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- DescriptionThe Oxford History of the Novel in English is a 12-volume series presenting a comprehensive, global, and up-to-date history of English-language prose fiction and written by a large, international team of scholars. The series is concerned with vels as a whole, t just the 'literary' vel, and each volume includes chapters on the processes of production, distribution, and reception, and on popular fiction and the fictional sub-genres, as well as outlining the work of major velists, movements, traditions, and tendencies. Volume 2 examines the period from1750-1820, which was a crucial period in the development of the vel in English. Not only was it the time of Smollett, Sterne, Austen, and Scott, but it also saw the establishment and definition of the vel as we kw it, as well as the emergence of a number of subgenres, several of which remain to this day. Conventionally however, it has been one of the least studied areas-seen as a falling off from the heyday of Richardson and Fielding, or merely a prelude to the great Victorian velists. This volume takes full advantage of recent major advances in scholarly bibliography, new critical assessments, and the fresh availability of long-neglected fictional works, to offer a new mapping and appraisal. The opening section, as well as some remarkable later chapters, consider historical conditions underlying the production, circulation, and reception of fiction during these seventy years, a period itself marked by a rapid growth in output and expansion in readership. Other chapters cover the principal forms, movements, and literary themes of the period, with individual contributions on the four major velists (named above), seen in historical context, as well as others on adjacent fields such as the shorter tale, magazine fiction, children's literature, and drama. The volume also views the vel in the light of other major institutions of modern literary culture, including book reviewing and the reprint trade, all of which played a part in advancing a sense of the vel as a defining feature of the British cultural landscape. A focus on 'global' literature and imported fiction in two concluding chapters in turn reflects a broader concern for transnat onal literary studies in general.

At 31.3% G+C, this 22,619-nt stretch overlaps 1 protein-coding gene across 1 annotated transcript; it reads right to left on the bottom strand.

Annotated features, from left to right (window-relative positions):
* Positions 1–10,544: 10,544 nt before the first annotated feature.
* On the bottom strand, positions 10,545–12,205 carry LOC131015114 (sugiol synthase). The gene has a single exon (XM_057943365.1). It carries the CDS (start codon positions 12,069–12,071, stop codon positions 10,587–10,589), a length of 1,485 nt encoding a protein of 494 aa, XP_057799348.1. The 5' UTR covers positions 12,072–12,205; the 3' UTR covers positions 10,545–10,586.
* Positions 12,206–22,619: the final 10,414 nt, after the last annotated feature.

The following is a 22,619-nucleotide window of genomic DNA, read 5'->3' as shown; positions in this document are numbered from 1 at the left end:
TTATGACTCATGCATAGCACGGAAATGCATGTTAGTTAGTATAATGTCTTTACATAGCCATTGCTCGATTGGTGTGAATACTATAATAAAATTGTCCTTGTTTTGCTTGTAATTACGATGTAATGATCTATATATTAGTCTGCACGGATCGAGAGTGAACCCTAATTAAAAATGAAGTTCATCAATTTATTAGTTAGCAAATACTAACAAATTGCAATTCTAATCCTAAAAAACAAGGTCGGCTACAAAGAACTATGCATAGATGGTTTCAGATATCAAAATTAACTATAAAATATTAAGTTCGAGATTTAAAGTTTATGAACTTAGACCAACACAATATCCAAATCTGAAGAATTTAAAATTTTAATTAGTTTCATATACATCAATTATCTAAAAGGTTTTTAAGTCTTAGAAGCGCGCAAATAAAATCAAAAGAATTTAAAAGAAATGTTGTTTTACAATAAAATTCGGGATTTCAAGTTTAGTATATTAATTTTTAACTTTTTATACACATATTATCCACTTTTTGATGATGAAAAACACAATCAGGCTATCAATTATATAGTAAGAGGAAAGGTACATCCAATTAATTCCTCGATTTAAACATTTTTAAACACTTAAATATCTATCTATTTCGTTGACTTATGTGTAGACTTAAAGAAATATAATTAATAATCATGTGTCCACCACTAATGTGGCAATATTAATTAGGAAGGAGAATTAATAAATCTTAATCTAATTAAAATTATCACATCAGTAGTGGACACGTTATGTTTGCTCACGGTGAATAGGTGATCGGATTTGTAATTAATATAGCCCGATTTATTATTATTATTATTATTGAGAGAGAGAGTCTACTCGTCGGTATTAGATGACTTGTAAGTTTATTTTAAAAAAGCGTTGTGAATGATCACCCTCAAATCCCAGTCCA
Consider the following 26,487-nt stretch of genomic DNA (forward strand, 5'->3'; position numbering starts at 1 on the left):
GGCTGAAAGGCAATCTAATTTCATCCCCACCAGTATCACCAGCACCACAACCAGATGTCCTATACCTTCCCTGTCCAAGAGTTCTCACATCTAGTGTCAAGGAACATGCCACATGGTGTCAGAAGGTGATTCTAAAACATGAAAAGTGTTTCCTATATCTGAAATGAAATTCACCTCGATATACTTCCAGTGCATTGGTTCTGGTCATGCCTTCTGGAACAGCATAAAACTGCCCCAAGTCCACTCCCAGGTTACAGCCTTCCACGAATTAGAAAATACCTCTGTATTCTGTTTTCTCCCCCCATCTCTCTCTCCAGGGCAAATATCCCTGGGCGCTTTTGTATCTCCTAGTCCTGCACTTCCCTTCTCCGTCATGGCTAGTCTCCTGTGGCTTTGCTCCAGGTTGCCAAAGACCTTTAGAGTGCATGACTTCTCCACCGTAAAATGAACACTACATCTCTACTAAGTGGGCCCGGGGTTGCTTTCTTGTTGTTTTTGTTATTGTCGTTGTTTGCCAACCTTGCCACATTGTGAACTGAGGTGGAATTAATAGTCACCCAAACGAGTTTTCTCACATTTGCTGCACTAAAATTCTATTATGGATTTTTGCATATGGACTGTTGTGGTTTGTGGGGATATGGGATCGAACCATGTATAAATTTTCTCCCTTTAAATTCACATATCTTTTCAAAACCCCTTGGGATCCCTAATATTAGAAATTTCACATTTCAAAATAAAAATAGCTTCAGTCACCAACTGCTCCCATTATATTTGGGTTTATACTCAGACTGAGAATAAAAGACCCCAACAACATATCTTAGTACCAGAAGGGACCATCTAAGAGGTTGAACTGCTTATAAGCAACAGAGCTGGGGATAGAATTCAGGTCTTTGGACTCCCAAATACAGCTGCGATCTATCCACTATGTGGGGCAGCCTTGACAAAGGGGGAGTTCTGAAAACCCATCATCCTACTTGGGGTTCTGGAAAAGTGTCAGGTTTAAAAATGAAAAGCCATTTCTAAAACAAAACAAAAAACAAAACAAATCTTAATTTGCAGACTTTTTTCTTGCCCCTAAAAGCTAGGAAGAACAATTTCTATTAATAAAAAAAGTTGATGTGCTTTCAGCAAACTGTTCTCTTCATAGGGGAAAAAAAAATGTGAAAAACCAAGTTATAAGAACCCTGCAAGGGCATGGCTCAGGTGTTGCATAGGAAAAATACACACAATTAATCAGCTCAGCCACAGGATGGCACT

- Author BiographyPeter Garside was educated at Cambridge and Harvard Universities, and taught English Literature for more than thirty years at Cardiff University, where became Professor of English and Director of the Centre for Editorial and Intertextual Research. Subsequently he was appointed Professor of Bibliography and Textual Studies at the University of Edinburgh. He has served on the Boards of Edinburgh Edition of the Waverley Novels and the Stirling / South Carolina Collected Editions of the Works of James Hogg, and has produced three volume apiece for each of these scholarly editions. He was one of the general editors of the ground-breaking bibliographical survey, The English Novel, 1770-1830, 2 vols (OUP, 2000), and directed the AHRB-funded online database, British Fiction, 1800-1829 (2004). Since retirement, he has continued to work on aspects of Romantic Studies, Scottish Literature, the Novel, and Book History. Karen O'Brien is Vice-Principal (Education) and Professor of English Literature in the Department of English. She studied at the Sorbonne for a year before attending Oxford University where she graduated with a BA in English Literature and a D.Phil. She was awarded a Harkness Fellowship which she spent as a visiting fellow at the University of Pennsylvania, followed by a Research Fellowship at Peterhouse, Cambridge. She has held academic posts at the Universities of Southampton, Cardiff, and Warwick. Her research is in the area of the literature and intellectual history of the Enlightenment, with a particular focus on historical writing, imperial thought, ideas and debates about gender equality and (most recently) the history of the novel and Thomas Robert Malthus.
- PublisherOxford University Press
- Date of Publication12/02/2015
- SubjectLiterary Criticism
- Series TitleOxford History of the Novel in English
- Place of PublicationOxford
- Country of PublicationUnited Kingdom
- ImprintOxford University Press
- Weight1362 g
- Width181 mm
- Height253 mm
- Spine42 mm
- Edited byKaren O'Brien,Peter Garside
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